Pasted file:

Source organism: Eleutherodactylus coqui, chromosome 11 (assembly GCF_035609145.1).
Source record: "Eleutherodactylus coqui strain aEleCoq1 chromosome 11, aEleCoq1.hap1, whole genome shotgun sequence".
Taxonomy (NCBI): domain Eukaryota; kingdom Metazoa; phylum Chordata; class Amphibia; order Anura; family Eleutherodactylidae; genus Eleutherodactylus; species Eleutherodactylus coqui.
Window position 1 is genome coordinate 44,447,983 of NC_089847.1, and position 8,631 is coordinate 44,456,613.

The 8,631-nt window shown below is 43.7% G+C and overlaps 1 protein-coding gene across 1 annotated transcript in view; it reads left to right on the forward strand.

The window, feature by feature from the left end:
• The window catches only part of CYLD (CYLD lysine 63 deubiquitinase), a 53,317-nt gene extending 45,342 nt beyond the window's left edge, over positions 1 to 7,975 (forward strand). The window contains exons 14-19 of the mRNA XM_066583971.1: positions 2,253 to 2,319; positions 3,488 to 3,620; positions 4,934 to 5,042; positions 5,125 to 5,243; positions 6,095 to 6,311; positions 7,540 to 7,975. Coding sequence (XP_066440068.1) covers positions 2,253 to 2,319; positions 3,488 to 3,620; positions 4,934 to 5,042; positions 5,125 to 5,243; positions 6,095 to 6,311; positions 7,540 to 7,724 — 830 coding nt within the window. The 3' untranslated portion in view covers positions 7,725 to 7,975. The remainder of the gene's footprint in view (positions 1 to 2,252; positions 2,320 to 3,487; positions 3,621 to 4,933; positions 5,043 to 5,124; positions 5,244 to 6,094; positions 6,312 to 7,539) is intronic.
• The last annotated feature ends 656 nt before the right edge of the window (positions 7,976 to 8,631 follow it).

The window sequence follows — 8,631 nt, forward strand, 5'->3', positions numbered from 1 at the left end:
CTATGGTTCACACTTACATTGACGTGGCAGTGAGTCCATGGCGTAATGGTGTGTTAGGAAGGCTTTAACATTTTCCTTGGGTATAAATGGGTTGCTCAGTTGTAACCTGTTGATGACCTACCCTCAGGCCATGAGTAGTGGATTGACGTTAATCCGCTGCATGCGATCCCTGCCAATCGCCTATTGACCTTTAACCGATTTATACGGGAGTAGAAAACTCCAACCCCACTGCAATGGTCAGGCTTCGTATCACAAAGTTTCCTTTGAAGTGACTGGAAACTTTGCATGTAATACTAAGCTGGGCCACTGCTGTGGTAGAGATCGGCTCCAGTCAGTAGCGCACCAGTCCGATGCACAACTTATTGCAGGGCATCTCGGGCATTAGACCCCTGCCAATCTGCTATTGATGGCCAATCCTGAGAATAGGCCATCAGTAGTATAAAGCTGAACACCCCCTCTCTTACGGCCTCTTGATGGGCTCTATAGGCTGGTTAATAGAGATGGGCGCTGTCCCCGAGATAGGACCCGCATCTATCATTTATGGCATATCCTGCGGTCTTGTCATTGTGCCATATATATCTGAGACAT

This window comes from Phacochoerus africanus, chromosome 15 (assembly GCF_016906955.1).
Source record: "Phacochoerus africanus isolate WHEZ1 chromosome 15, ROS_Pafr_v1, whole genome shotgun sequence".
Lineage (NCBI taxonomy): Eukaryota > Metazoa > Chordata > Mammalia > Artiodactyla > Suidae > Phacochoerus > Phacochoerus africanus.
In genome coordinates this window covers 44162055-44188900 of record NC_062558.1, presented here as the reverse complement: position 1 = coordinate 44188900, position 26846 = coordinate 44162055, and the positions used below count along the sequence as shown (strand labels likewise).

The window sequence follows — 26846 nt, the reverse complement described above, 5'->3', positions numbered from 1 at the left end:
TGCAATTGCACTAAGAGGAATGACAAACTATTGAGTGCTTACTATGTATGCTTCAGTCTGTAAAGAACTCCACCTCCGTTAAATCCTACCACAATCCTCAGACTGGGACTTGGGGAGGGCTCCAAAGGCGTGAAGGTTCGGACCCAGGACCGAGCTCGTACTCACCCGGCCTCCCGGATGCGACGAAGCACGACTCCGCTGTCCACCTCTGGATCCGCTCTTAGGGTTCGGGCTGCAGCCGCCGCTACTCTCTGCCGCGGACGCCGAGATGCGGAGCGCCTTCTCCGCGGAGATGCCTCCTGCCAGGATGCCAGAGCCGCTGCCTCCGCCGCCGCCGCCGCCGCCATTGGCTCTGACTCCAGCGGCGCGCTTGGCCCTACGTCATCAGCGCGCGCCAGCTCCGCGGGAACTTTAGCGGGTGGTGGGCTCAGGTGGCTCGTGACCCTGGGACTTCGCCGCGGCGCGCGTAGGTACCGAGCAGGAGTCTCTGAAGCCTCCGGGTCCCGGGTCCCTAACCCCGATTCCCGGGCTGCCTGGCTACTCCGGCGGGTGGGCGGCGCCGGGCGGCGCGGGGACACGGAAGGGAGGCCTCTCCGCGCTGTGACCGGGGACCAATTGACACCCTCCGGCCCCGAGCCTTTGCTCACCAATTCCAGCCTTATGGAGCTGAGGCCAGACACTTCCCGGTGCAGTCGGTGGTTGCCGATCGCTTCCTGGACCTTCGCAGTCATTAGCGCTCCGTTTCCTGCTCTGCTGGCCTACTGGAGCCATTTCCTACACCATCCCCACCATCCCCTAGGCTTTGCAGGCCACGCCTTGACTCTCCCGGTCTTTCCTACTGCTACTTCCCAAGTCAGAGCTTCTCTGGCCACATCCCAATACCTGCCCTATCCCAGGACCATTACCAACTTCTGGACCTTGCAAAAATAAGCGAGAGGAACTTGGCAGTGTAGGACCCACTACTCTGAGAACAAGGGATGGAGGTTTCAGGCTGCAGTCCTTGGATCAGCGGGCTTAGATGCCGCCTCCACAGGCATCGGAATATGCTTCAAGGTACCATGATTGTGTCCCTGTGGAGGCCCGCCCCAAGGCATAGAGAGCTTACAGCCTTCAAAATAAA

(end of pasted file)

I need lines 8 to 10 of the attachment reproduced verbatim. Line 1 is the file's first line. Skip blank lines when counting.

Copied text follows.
• The last annotated feature ends 656 nt before the right edge of the window (positions 7,976 to 8,631 follow it).

The window sequence follows — 8,631 nt, forward strand, 5'->3', positions numbered from 1 at the left end:
CTATGGTTCACACTTACATTGACGTGGCAGTGAGTCCATGGCGTAATGGTGTGTTAGGAAGGCTTTAACATTTTCCTTGGGTATAAATGGGTTGCTCAGTTGTAACCTGTTGATGACCTACCCTCAGGCCATGAGTAGTGGATTGACGTTAATCCGCTGCATGCGATCCCTGCCAATCGCCTATTGACCTTTAACCGATTTATACGGGAGTAGAAAACTCCAACCCCACTGCAATGGTCAGGCTTCGTATCACAAAGTTTCCTTTGAAGTGACTGGAAACTTTGCATGTAATACTAAGCTGGGCCACTGCTGTGGTAGAGATCGGCTCCAGTCAGTAGCGCACCAGTCCGATGCACAACTTATTGCAGGGCATCTCGGGCATTAGACCCCTGCCAATCTGCTATTGATGGCCAATCCTGAGAATAGGCCATCAGTAGTATAAAGCTGAACACCCCCTCTCTTACGGCCTCTTGATGGGCTCTATAGGCTGGTTAATAGAGATGGGCGCTGTCCCCGAGATAGGACCCGCATCTATCATTTATGGCATATCCTGCGGTCTTGTCATTGTGCCATATATATCTGAGACAT